Ironically, our most valuable advisors have taught us to ignore advice, and that seeking answers in this way is lazy. Beware of the wise men who think they know everything because they’ve “been there, done that” — especially those from your own industry.

Reverse engineering and copying what others are doing is even worse. This easy path can be immediately lucrative, and the track is already laid out for you to follow. But following a path others have already taken using proven strategies and tactics will always lead to a similar outcome. Sure, the money may come easy, but at what cost? We didn’t want to become just another soulless corporation. Beyond the money, the reason we took the plunge in the first place was to build a company where we love to come into work every day.

Find your own path, and follow it your own way. Choose the opposite of what everyone else is doing. Having your own sandbox in which to experiment is one of the most exciting aspects of business.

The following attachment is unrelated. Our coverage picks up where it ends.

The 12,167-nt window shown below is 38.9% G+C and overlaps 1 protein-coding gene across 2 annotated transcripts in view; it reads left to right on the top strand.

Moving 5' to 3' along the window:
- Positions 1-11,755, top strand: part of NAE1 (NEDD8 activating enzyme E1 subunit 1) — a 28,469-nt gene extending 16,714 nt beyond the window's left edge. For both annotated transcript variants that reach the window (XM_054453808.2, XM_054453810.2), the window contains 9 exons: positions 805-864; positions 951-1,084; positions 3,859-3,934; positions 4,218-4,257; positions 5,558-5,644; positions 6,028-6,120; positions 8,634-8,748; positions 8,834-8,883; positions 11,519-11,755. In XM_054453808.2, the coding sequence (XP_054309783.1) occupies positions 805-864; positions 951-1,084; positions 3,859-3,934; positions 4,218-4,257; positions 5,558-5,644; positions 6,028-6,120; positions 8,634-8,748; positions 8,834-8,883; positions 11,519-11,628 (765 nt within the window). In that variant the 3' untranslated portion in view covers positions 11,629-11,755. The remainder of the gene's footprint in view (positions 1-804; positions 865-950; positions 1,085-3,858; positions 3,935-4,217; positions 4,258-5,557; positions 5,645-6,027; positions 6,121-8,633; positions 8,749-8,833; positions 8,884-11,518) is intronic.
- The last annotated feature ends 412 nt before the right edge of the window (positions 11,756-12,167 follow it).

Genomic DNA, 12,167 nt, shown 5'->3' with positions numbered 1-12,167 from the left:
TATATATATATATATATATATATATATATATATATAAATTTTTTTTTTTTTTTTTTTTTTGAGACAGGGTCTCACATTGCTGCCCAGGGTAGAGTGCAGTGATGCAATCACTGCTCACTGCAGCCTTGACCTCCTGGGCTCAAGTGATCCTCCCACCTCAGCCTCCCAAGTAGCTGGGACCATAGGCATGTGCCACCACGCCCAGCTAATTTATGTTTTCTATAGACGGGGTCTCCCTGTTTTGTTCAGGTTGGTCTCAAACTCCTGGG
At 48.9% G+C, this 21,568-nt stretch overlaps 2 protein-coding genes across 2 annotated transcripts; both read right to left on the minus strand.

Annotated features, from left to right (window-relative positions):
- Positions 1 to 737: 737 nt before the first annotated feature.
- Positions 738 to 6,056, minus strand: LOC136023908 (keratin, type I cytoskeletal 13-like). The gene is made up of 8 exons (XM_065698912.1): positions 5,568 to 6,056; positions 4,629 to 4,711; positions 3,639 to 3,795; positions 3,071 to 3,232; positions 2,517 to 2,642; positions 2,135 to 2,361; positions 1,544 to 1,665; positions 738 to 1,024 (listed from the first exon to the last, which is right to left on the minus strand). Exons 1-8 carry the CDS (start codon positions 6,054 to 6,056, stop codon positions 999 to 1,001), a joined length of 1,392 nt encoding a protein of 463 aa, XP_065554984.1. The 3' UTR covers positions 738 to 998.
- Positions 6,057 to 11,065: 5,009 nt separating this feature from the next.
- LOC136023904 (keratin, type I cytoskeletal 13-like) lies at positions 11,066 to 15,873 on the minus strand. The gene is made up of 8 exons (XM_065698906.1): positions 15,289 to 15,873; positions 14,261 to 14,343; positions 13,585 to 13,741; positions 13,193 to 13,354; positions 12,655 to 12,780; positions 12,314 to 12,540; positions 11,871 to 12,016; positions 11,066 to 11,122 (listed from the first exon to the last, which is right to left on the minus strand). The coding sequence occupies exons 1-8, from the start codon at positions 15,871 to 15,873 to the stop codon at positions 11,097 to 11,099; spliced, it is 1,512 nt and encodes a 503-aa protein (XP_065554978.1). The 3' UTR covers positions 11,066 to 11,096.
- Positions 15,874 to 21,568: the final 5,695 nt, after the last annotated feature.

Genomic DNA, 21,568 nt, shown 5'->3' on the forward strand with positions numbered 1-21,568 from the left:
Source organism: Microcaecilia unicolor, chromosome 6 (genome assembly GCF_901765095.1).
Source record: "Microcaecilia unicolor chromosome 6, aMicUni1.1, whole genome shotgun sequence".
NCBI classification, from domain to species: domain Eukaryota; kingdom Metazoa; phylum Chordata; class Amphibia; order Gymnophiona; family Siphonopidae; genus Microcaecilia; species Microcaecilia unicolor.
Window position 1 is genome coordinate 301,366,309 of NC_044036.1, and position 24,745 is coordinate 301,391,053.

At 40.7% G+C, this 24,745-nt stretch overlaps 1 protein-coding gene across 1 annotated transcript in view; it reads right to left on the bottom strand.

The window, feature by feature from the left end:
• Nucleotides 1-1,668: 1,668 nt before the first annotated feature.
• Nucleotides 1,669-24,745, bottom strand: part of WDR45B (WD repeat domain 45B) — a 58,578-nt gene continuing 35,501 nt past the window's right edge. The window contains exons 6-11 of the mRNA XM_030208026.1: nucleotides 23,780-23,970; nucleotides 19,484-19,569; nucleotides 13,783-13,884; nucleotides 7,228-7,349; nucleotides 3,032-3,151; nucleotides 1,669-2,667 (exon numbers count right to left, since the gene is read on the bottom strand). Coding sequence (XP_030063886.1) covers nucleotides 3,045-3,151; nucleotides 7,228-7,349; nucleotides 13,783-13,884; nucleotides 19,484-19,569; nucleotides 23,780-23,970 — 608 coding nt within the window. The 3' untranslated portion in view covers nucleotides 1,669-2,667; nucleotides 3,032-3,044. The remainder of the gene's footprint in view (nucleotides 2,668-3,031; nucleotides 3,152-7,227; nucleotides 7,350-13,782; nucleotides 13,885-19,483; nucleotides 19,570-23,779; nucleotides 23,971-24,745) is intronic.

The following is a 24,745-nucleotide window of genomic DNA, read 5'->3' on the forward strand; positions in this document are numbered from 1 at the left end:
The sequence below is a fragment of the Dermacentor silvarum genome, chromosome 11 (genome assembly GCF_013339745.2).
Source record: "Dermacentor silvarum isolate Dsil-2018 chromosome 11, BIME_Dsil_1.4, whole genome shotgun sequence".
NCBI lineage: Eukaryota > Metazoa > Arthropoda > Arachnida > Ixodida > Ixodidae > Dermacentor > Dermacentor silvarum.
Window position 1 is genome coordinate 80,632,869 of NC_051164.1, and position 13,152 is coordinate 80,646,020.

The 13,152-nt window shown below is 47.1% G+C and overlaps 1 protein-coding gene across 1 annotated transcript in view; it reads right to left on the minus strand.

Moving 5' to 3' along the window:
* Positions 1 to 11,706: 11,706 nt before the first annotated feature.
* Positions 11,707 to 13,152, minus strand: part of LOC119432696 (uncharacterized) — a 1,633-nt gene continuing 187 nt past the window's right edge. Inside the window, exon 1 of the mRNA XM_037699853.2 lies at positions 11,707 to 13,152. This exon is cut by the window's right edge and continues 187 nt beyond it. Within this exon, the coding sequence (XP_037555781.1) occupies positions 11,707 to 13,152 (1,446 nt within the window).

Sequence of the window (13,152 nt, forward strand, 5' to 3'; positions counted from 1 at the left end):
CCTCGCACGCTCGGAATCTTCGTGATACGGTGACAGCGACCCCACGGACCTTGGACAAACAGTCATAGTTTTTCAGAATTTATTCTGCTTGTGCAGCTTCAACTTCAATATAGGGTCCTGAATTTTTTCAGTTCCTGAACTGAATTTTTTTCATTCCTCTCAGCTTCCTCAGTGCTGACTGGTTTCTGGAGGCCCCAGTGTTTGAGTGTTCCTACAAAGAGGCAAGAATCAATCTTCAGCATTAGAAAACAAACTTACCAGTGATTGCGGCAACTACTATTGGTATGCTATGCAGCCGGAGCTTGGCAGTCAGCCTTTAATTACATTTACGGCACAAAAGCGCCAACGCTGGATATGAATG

Be Curious, Not Arrogant

As an outsider, it’s easy to look down on the traditional incumbents with disdain. You point your finger and sneer at everything they’re doing. They’re so set in their old ways they deserve to be toppled.

This contemptuous attitude towards competitors is a defense mechanism that helps you deal with the fears of uncertainty. So you take on an “us against them” mentality, a kind of fortress and moat to the competitive landscape.

There’s some good in this: It gives you the courage to charge ahead. But it’s a mindset that has its hazards. It leads you to focus blindly on differentiation, on one-upping your competition, on standing out for the sake of standing out. You forget the real core and purpose of your business: fixing the customer’s problems and serving them well.